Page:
Purity rings (also known as promise rings, abstinence rings, or chastity rings) are worn as a sign of chastity. The practice originated in the United States in the 1990s among Christian-affiliated sexual abstinence groups. Wearing a purity ring is typically accompanied by a religious vow to practice abstinence until marriage. Chastity rings are part of the abstinence-only sex education movement. Those who wear or promote these rings argue that the only method for safe sex is abstinence.
Even though research suggests that purity rings are most effective when a child asks to take a purity pledge and wear the ring, it is often parents who initiate purity pledges. Parents list many reasons for believing that purity pledges and rings are necessary: sex is dangerous and leads to sexually transmitted diseases; purity rings can help to prevent pregnancy; boys will often be assertive or aggressive when seeking sex from girls; young girls who have sex are often shamed, yet they are also pressured to have sex by many of their peers; and popular media often encourages children to have sex. Despite these fears, some research suggests purity rings have little to no effect.
David Bario of the Columbia News Service wrote:
Under the Bush administration, organizations that promote abstinence and encourage teens to sign virginity pledges or wear purity rings have received federal grants. The Silver Ring Thing, a subsidiary of a Pennsylvania evangelical church, has received more than $1 million from the government to promote abstinence and to sell its rings in the United States and abroad.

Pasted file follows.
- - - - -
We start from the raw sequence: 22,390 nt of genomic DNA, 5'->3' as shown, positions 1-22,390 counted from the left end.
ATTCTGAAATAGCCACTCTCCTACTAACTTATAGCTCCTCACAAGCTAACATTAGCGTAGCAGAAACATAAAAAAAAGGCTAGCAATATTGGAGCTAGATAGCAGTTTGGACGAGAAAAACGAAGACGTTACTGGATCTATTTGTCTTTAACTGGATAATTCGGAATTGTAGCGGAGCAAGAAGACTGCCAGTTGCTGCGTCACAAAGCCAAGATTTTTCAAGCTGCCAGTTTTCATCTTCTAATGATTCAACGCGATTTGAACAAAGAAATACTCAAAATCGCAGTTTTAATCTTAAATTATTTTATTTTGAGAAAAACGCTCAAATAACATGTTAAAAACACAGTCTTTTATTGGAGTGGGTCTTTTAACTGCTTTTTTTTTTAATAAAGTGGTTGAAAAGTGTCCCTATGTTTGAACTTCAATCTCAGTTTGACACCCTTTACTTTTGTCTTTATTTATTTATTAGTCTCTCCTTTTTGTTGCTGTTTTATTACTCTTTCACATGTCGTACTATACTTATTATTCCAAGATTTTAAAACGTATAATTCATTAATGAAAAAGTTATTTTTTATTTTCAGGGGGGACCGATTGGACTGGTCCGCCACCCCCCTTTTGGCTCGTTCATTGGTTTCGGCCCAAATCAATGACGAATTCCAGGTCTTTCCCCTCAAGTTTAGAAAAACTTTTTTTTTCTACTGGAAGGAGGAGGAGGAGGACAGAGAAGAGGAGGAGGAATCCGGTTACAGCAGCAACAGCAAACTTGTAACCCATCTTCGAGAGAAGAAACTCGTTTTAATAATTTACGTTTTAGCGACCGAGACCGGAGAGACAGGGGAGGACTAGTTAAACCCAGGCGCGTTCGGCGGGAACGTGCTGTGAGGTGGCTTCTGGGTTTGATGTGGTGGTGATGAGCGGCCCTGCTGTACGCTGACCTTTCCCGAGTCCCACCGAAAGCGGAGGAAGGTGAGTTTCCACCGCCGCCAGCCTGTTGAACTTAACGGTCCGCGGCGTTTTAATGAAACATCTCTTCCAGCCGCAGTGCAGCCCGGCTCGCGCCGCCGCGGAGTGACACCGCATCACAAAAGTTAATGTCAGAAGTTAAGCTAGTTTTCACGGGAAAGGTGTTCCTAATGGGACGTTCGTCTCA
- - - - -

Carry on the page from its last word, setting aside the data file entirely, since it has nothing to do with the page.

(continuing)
In 2005 the ACLU of Massachusetts brought charges against this decision, alleging that the Silver Ring program did not ensure its secularity and hence was ineligible for federal funding due to the Establishment Clause of the First Amendment. The settlement between the ACLU and the U.S. Department of Health and Human Services (HHS) says that any further similar applications of Silver Ring Thing must be reported to ACLU and closely scrutinized for separation of church and state.
Miss Manners advises that "polite society does not recognize such a thing as a chastity ring. It is so polite that it presumes that a lady is chaste unless publicly proven otherwise."
Many celebrities, including Miley Cyrus, Jessica Simpson and the Jonas Brothers, among others, have worn purity rings.